What a great year for comics… I had a really tough time selecting my Top 10 (which I’ll post in the next few days) since there were so many great titles published in 2015. Below are the books that didn’t quite make it into the Top 10 (otherwise, I’d have a Top 20+). Some will no doubt be familiar to you, while others may be unknowns (but hopefully not for long). I hope you’ll find something of interest.
Bravo for Adventure – Alex Toth (IDW/Library of American Comics)
My only complaint about Bravo for Adventure is I wish it were longer. Alex Toth’s Bravo should have had many, many more adventures, but the few collected here – reminiscent of Milton Caniff’s adventure strips from the 1930s and 40s – are wonderful. Thanks to IDW and the Library of American Comics (and, of course, Dean Mullaney) for making this book available. (hardcover; mostly black-and-white; ages 12 and up)
Copperhead, Vol. 1 – Jay Faerber, Scott Godlewski, Ron Riley (Image)
For reasons we don’t know (at least initially), Clara Bronson has taken the job as the new sheriff in Copperhead, a mining town on a planet where absolutely nothing good seems to be going on. What is going on? Crime, alien rednecks, a corrupt mining tycoon, an unsolved murder, and a deputy who resents Clara’s presence. On top of all this, Clara is a single mom who has also brought her young son to Copperhead.
Maybe it’s because I enjoy science fiction/western mash-ups and they frequently suck, but this one doesn’t. I was entertained and captivated and can’t wait for more. (trade paperback; color; teens and up)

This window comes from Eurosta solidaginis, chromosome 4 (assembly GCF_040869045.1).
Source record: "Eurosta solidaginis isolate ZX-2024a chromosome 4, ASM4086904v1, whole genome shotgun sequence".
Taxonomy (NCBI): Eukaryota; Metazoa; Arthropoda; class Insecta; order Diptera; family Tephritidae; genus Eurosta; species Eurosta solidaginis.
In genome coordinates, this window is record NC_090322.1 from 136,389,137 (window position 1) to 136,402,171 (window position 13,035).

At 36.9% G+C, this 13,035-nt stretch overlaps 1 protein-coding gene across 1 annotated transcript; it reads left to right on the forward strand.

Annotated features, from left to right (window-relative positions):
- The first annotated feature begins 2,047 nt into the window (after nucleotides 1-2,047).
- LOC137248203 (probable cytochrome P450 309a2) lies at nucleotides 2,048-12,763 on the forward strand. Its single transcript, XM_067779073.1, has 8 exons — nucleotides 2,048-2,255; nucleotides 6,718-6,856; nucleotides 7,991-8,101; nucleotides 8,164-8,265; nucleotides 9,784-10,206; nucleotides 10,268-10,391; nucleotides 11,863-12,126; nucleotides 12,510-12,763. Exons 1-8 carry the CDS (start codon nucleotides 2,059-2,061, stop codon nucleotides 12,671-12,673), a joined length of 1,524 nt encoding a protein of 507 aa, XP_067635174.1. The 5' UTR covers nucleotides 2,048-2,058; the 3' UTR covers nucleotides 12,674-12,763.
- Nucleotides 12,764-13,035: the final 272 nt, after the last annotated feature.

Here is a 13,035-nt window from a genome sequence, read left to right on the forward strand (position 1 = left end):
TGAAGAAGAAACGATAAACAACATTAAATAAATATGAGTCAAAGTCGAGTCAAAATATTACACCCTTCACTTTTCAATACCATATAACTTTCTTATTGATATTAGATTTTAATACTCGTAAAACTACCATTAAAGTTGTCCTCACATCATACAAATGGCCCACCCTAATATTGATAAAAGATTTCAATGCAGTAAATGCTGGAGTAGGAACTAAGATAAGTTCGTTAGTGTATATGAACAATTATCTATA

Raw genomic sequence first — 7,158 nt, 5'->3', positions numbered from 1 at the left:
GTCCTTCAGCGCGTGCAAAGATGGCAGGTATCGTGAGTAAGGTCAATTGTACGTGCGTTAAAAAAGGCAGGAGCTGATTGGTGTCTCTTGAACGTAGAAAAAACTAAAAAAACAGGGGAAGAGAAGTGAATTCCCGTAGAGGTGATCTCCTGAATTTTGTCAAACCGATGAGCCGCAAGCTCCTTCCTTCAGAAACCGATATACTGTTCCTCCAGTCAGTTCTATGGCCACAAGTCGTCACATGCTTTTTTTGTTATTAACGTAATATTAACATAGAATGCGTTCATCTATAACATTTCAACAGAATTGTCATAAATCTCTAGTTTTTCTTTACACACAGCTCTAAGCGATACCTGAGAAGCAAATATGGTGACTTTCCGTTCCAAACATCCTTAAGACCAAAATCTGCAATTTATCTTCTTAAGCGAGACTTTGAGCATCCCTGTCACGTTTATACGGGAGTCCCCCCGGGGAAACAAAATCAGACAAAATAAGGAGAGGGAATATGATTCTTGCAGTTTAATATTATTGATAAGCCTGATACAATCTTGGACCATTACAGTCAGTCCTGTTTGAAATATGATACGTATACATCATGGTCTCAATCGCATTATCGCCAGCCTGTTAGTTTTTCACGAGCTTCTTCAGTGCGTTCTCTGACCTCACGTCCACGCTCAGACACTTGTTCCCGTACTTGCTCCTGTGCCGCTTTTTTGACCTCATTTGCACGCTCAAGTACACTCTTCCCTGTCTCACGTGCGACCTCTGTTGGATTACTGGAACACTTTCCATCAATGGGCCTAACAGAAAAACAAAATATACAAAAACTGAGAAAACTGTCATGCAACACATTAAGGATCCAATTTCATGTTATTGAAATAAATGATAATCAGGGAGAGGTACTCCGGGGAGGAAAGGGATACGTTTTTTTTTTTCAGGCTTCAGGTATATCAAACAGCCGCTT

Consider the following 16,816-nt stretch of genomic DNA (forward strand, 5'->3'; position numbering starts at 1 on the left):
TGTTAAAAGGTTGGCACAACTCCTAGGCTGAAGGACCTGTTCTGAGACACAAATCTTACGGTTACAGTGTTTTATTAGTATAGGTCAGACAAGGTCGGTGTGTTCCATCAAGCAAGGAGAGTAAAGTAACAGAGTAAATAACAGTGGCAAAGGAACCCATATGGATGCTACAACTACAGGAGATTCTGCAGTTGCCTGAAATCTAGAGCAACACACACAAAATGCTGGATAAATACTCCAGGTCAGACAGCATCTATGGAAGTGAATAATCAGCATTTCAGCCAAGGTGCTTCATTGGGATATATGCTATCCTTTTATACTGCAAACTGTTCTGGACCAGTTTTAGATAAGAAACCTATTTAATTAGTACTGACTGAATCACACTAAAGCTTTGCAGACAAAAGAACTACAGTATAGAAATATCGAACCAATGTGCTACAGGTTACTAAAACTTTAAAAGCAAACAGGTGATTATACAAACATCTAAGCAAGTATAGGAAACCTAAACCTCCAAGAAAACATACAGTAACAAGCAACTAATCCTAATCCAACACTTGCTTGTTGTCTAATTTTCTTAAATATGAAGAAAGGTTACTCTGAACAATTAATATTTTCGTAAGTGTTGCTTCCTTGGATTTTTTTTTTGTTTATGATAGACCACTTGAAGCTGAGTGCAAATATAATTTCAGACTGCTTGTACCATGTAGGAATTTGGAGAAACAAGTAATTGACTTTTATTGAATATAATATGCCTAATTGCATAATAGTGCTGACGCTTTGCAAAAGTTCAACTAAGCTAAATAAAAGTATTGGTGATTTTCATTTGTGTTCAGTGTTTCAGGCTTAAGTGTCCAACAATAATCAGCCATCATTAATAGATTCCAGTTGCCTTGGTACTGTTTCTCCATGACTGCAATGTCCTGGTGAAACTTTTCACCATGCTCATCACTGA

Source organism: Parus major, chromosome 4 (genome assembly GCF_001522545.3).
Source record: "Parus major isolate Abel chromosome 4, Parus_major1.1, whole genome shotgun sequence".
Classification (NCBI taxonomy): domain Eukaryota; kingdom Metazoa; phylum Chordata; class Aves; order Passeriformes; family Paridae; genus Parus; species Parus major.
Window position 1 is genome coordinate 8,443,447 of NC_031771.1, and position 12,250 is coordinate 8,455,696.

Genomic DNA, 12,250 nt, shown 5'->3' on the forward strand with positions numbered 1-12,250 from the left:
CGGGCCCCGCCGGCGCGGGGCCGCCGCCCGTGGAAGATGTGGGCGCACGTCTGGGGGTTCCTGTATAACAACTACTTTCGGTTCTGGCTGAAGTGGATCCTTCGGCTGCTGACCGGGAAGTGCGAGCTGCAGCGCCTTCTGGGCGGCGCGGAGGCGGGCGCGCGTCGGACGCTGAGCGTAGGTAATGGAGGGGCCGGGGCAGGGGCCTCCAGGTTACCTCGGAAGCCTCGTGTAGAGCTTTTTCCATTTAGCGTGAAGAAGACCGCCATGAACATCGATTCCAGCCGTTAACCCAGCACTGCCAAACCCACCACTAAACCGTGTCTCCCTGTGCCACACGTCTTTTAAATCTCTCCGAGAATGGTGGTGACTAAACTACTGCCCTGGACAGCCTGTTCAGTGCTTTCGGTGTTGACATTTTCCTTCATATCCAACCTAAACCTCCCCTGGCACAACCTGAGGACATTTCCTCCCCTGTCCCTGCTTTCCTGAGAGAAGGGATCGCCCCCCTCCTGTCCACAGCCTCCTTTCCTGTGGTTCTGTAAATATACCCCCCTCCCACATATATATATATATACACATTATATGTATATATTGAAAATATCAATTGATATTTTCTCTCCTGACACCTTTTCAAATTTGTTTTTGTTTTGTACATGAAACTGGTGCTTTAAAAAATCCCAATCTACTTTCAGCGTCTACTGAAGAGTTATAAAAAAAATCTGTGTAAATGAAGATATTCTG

The Dead Rider: Crown of Souls – Kevin Ferrara (Dark Horse)
Here’s one that may have flown under your radar. If you remember those great horror western comics from magazines like Creepy and Eerie, you’re going to want to check out this amazing graphic novel from Kevin Ferrara. I reviewed it earlier this year over at The Comics Alternative. Enjoy! (trade paperback; color; teens and up)
The Fade Out, Vol. 1 – Ed Brubaker, Sean Phillips (Image)
Brubaker and Phillips do it again, giving us an excellent noir-laced story of murder in Hollywood’s golden age. Though largely a “setting-the-stage” volume, this initial trade paperback promises to be another major title from this exceptional creative team, perhaps the best one going in comics today. (trade paperback; color; adults)
Nanjing: The Burning City – Ethan Young (Dark Horse)
Extraordinarily powerful story of the struggle of a handful of people during the 1937 Nanjing massacre. The characterization is excellent and the storytelling contains a level of suspense that’s effective without ever feeling cheap or manipulated. There’s one dialogue exchange that goes on a little too long and runs the risk of pontificating, but that’s really a minor quibble. I hope this gets a large readership. Derek and I discussed this book on a recent episode of The Comics Alternative Podcast. (hardcover, black-and-white; teens and up)
Operation Nemesis: A story of Genocide and Revenge – Josh Blaylock, Hoyt Silva (Devil’s Due Entertainment)
Operation Nemesis recounts an historical event most people have never even heard of, which is almost as big a tragedy as the event itself. Please read more about that event and this book here. (trade paperback; color; mature teens and up)